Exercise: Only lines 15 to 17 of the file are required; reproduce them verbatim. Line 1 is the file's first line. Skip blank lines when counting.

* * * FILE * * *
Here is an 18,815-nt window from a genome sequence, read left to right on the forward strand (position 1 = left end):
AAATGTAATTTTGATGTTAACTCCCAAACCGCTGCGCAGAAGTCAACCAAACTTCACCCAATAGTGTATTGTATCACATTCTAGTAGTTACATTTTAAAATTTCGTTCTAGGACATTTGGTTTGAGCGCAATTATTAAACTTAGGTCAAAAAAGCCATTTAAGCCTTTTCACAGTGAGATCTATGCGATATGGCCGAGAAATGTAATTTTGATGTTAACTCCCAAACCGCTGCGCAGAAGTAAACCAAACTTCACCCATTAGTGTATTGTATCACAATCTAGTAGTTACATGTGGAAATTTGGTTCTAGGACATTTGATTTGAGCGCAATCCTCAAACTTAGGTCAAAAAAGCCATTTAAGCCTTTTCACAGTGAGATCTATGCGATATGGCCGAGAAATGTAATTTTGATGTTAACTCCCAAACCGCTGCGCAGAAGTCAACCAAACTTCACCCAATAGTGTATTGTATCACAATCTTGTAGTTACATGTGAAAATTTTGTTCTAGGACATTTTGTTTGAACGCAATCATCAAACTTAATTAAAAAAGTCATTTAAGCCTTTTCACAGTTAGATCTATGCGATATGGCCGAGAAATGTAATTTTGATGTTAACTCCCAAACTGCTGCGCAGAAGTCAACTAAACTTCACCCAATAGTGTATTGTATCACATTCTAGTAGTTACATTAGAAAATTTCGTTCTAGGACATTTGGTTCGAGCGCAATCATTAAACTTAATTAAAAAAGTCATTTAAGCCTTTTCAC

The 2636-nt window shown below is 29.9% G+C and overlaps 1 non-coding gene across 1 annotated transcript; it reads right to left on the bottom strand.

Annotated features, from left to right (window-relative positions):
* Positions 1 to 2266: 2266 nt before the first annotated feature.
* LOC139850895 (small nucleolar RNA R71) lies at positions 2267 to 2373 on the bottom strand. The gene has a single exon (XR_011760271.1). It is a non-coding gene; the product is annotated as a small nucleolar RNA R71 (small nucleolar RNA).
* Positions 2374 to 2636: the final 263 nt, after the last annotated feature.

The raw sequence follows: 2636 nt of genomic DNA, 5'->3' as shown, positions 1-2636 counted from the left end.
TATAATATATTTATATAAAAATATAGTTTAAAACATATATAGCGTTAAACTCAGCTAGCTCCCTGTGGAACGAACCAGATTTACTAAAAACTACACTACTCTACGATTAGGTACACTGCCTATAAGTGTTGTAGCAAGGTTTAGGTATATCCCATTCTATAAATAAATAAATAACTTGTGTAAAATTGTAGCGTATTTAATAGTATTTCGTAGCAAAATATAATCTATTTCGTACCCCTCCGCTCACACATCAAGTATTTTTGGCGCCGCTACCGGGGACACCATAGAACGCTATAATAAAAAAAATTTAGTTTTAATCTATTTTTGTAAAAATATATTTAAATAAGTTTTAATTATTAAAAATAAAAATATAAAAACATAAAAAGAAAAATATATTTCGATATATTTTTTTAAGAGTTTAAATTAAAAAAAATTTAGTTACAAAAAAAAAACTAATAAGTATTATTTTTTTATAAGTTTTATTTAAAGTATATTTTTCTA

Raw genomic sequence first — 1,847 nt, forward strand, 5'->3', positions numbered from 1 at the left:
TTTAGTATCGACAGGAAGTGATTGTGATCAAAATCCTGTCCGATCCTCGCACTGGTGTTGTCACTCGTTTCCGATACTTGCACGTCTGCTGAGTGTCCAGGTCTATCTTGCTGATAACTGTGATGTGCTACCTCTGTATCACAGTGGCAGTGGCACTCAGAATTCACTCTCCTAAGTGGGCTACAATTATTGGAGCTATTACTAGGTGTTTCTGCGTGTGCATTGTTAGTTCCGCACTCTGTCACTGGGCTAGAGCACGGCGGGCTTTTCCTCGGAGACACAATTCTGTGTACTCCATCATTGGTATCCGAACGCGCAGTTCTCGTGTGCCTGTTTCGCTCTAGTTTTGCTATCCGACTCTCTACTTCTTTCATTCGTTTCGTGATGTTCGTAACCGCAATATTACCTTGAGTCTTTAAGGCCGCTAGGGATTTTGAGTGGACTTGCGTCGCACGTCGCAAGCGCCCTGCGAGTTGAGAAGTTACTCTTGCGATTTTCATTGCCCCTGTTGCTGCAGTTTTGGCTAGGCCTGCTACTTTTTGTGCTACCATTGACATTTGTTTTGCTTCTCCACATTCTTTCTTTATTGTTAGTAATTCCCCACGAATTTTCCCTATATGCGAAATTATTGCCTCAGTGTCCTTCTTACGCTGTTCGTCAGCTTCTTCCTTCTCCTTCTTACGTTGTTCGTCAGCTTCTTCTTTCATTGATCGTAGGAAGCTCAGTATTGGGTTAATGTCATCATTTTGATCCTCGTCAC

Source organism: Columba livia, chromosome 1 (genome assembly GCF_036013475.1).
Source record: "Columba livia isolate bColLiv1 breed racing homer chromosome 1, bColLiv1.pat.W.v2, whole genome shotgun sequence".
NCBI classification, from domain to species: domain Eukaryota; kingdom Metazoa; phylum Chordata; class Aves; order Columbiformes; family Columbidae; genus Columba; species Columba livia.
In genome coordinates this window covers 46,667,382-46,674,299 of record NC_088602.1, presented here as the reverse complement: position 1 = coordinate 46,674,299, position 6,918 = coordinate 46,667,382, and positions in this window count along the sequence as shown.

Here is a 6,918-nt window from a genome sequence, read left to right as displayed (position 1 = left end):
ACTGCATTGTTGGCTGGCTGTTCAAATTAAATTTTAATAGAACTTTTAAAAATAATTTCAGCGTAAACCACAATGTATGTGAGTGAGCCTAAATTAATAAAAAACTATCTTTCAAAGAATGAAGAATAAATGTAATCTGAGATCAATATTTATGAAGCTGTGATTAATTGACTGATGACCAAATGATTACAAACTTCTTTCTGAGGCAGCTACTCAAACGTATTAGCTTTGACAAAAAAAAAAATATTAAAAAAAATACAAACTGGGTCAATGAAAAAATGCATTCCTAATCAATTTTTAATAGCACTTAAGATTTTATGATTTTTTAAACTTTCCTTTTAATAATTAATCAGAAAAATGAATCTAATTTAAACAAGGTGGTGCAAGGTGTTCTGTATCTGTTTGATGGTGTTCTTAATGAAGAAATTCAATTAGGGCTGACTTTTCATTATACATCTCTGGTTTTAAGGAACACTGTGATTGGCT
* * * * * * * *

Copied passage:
In genome coordinates this window covers 46,667,382-46,674,299 of record NC_088602.1, presented here as the reverse complement: position 1 = coordinate 46,674,299, position 6,918 = coordinate 46,667,382, and positions in this window count along the sequence as shown.

Here is a 6,918-nt window from a genome sequence, read left to right as displayed (position 1 = left end):
ACTGCATTGTTGGCTGGCTGTTCAAATTAAATTTTAATAGAACTTTTAAAAATAATTTCAGCGTAAACCACAATGTATGTGAGTGAGCCTAAATTAATAAAAAACTATCTTTCAAAGAATGAAGAATAAATGTAATCTGAGATCAATATTTATGAAGCTGTGATTAATTGACTGATGACCAAATGATTACAAACTTCTTTCTGAGGCAGCTACTCAAACGTATTAGCTTTGACAAAAAAAAAAATATTAAAAAAAATACAAACTGGGTCAATGAAAAAATGCATTCCTAATCAATTTTTAATAGCACTTAAGATTTTATGATTTTTTAAACTTTCCTTTTAATAATTAATCAGAAAAATGAATCTAATTTAAACAAGGTGGTGCAAGGTGTTCTGTATCTGTTTGATGGTGTTCTTAATGAAGAAATTCAATTAGGGCTGACTTTTCATTATACATCTCTGGTTTTAAGGAACACTGTGATTGGCT